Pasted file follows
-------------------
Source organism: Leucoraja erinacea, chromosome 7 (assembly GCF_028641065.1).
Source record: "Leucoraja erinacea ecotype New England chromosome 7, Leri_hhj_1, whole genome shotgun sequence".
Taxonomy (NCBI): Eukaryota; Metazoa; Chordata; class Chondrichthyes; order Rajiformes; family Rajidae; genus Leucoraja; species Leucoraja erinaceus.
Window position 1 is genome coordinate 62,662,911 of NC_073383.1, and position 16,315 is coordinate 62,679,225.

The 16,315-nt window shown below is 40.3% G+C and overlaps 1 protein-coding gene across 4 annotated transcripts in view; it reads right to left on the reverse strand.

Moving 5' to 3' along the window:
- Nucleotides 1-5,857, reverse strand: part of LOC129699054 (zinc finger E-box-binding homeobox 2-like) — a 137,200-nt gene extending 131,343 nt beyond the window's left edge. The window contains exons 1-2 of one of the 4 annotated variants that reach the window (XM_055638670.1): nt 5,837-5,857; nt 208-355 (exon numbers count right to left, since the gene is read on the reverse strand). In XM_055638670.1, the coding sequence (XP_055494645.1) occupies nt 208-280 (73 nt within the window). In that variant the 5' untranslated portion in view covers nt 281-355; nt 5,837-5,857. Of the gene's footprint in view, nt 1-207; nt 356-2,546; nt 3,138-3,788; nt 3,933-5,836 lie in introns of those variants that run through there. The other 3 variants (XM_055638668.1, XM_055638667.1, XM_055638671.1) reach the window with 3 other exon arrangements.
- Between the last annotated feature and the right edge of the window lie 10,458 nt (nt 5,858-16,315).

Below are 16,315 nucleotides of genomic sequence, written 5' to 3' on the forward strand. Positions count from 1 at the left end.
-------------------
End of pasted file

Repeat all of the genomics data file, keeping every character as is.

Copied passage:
Source organism: Leucoraja erinacea, chromosome 7 (assembly GCF_028641065.1).
Source record: "Leucoraja erinacea ecotype New England chromosome 7, Leri_hhj_1, whole genome shotgun sequence".
Taxonomy (NCBI): Eukaryota; Metazoa; Chordata; class Chondrichthyes; order Rajiformes; family Rajidae; genus Leucoraja; species Leucoraja erinaceus.
Window position 1 is genome coordinate 62,662,911 of NC_073383.1, and position 16,315 is coordinate 62,679,225.

The 16,315-nt window shown below is 40.3% G+C and overlaps 1 protein-coding gene across 4 annotated transcripts in view; it reads right to left on the reverse strand.

Moving 5' to 3' along the window:
- Nucleotides 1-5,857, reverse strand: part of LOC129699054 (zinc finger E-box-binding homeobox 2-like) — a 137,200-nt gene extending 131,343 nt beyond the window's left edge. The window contains exons 1-2 of one of the 4 annotated variants that reach the window (XM_055638670.1): nt 5,837-5,857; nt 208-355 (exon numbers count right to left, since the gene is read on the reverse strand). In XM_055638670.1, the coding sequence (XP_055494645.1) occupies nt 208-280 (73 nt within the window). In that variant the 5' untranslated portion in view covers nt 281-355; nt 5,837-5,857. Of the gene's footprint in view, nt 1-207; nt 356-2,546; nt 3,138-3,788; nt 3,933-5,836 lie in introns of those variants that run through there. The other 3 variants (XM_055638668.1, XM_055638667.1, XM_055638671.1) reach the window with 3 other exon arrangements.
- Between the last annotated feature and the right edge of the window lie 10,458 nt (nt 5,858-16,315).

Below are 16,315 nucleotides of genomic sequence, written 5' to 3' on the forward strand. Positions count from 1 at the left end.